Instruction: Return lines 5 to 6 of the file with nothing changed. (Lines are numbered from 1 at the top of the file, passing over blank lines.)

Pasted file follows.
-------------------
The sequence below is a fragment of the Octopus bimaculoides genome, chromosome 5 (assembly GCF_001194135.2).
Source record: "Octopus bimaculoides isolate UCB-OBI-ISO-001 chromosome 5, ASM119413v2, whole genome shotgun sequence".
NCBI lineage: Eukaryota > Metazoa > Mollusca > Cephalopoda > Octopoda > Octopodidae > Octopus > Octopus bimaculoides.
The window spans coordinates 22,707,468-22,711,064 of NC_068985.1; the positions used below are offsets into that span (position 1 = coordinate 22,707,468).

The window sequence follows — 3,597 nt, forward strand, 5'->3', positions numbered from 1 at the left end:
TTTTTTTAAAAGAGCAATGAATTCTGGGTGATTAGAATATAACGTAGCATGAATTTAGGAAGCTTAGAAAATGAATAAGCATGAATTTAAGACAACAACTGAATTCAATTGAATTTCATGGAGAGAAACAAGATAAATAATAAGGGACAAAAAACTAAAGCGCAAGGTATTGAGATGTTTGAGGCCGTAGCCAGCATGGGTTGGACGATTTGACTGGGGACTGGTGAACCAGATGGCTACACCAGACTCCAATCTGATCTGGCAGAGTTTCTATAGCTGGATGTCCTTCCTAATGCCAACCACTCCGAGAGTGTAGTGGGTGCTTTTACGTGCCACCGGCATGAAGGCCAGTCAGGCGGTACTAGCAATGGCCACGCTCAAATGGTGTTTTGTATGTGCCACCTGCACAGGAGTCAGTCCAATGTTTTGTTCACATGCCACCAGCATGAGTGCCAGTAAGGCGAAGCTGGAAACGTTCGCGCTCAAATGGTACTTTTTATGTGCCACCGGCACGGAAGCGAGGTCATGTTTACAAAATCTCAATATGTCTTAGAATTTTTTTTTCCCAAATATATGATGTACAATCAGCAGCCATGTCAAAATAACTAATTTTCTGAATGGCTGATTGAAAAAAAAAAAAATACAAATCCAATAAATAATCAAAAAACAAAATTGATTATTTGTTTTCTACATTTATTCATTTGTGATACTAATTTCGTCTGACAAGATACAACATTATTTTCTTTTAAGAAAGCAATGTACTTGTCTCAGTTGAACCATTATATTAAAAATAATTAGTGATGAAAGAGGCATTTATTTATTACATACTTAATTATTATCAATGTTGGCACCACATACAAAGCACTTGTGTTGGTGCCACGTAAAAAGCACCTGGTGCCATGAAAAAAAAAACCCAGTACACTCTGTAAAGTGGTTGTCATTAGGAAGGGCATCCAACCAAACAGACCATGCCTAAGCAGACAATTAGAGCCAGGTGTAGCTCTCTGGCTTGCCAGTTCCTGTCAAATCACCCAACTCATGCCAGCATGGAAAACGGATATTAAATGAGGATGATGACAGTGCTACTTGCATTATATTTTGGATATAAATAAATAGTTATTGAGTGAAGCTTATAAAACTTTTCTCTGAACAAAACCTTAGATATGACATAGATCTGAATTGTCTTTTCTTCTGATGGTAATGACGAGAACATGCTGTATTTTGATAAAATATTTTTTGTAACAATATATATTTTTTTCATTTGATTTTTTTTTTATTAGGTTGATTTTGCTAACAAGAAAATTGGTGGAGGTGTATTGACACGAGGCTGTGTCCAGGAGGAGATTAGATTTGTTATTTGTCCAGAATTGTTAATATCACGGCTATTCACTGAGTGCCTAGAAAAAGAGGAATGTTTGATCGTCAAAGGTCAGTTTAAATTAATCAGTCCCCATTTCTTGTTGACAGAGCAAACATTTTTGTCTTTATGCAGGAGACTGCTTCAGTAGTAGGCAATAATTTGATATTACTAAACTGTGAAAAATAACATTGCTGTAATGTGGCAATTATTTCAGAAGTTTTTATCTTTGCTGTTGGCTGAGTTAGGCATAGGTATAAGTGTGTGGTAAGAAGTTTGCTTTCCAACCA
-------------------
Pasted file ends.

The window sequence follows — 3,597 nt, forward strand, 5'->3', positions numbered from 1 at the left end:
TTTTTTTAAAAGAGCAATGAATTCTGGGTGATTAGAATATAACGTAGCATGAATTTAGGAAGCTTAGAAAATGAATAAGCATGAATTTAAGACAACAACTGAATTCAATTGAATTTCATGGAGAGAAACAAGATAAATAATAAGGGACAAAAAACTAAAGCGCAAGGTATTGAGATGTTTGAGGCCGTAGCCAGCATGGGTTGGACGATTTGACTGGGGACTGGTGAACCAGATGGCTACACCAGACTCCAATCTGATCTGGCAGAGTTTCTATAGCTGGATGTCCTTCCTAATGCCAACCACTCCGAGAGTGTAGTGGGTGCTTTTACGTGCCACCGGCATGAAGGCCAGTCAGGCGGTACTAGCAATGGCCACGCTCAAATGGTGTTTTGTATGTGCCACCTGCACAGGAGTCAGTCCAATGTTTTGTTCACATGCCACCAGCATGAGTGCCAGTAAGGCGAAGCTGGAAACGTTCGCGCTCAAATGGTACTTTTTATGTGCCACCGGCACGGAAGCGAGGTCATGTTTACAAAATCTCAATATGTCTTAGAATTTTTTTTTCCCAAATATATGATGTACAATCAGCAGCCATGTCAAAATAACTAATTTTCTGAATGGCTGATTGAAAAAAAAAAAAATACAAATCCAATAAATAATCAAAAAACAAAATTGATTATTTGTTTTCTACATTTATTCATTTGTGATACTAATTTCGTCTGACAAGATACAACATTATTTTCTTTTAAGAAAGCAATGTACTTGTCTCAGTTGAACCATTATATTAAAAATAATTAGTGATGAAAGAGGCATTTATTTATTACATACTTAATTATTATCAATGTTGGCACCACATACAAAGCACTTGTGTTGGTGCCACGTAAAAAGCACCTGGTGCCATGAAAAAAAAAACCCAGTACACTCTGTAAAGTGGTTGTCATTAGGAAGGGCATCCAACCAAACAGACCATGCCTAAGCAGACAATTAGAGCCAGGTGTAGCTCTCTGGCTTGCCAGTTCCTGTCAAATCACCCAACTCATGCCAGCATGGAAAACGGATATTAAATGAGGATGATGACAGTGCTACTTGCATTATATTTTGGATATAAATAAATAGTTATTGAGTGAAGCTTATAAAACTTTTCTCTGAACAAAACCTTAGATATGACATAGATCTGAATTGTCTTTTCTTCTGATGGTAATGACGAGAACATGCTGTATTTTGATAAAATATTTTTTGTAACAATATATATTTTTTTCATTTGATTTTTTTTTTATTAGGTTGATTTTGCTAACAAGAAAATTGGTGGAGGTGTATTGACACGAGGCTGTGTCCAGGAGGAGATTAGATTTGTTATTTGTCCAGAATTGTTAATATCACGGCTATTCACTGAGTGCCTAGAAAAAGAGGAATGTTTGATCGTCAAAGGTCAGTTTAAATTAATCAGTCCCCATTTCTTGTTGACAGAGCAAACATTTTTGTCTTTATGCAGGAGACTGCTTCAGTAGTAGGCAATAATTTGATATTACTAAACTGTGAAAAATAACATTGCTGTAATGTGGCAATTATTTCAGAAGTTTTTATCTTTGCTGTTGGCTGAGTTAGGCATAGGTATAAGTGTGTGGTAAGAAGTTTGCTTTCCAACCA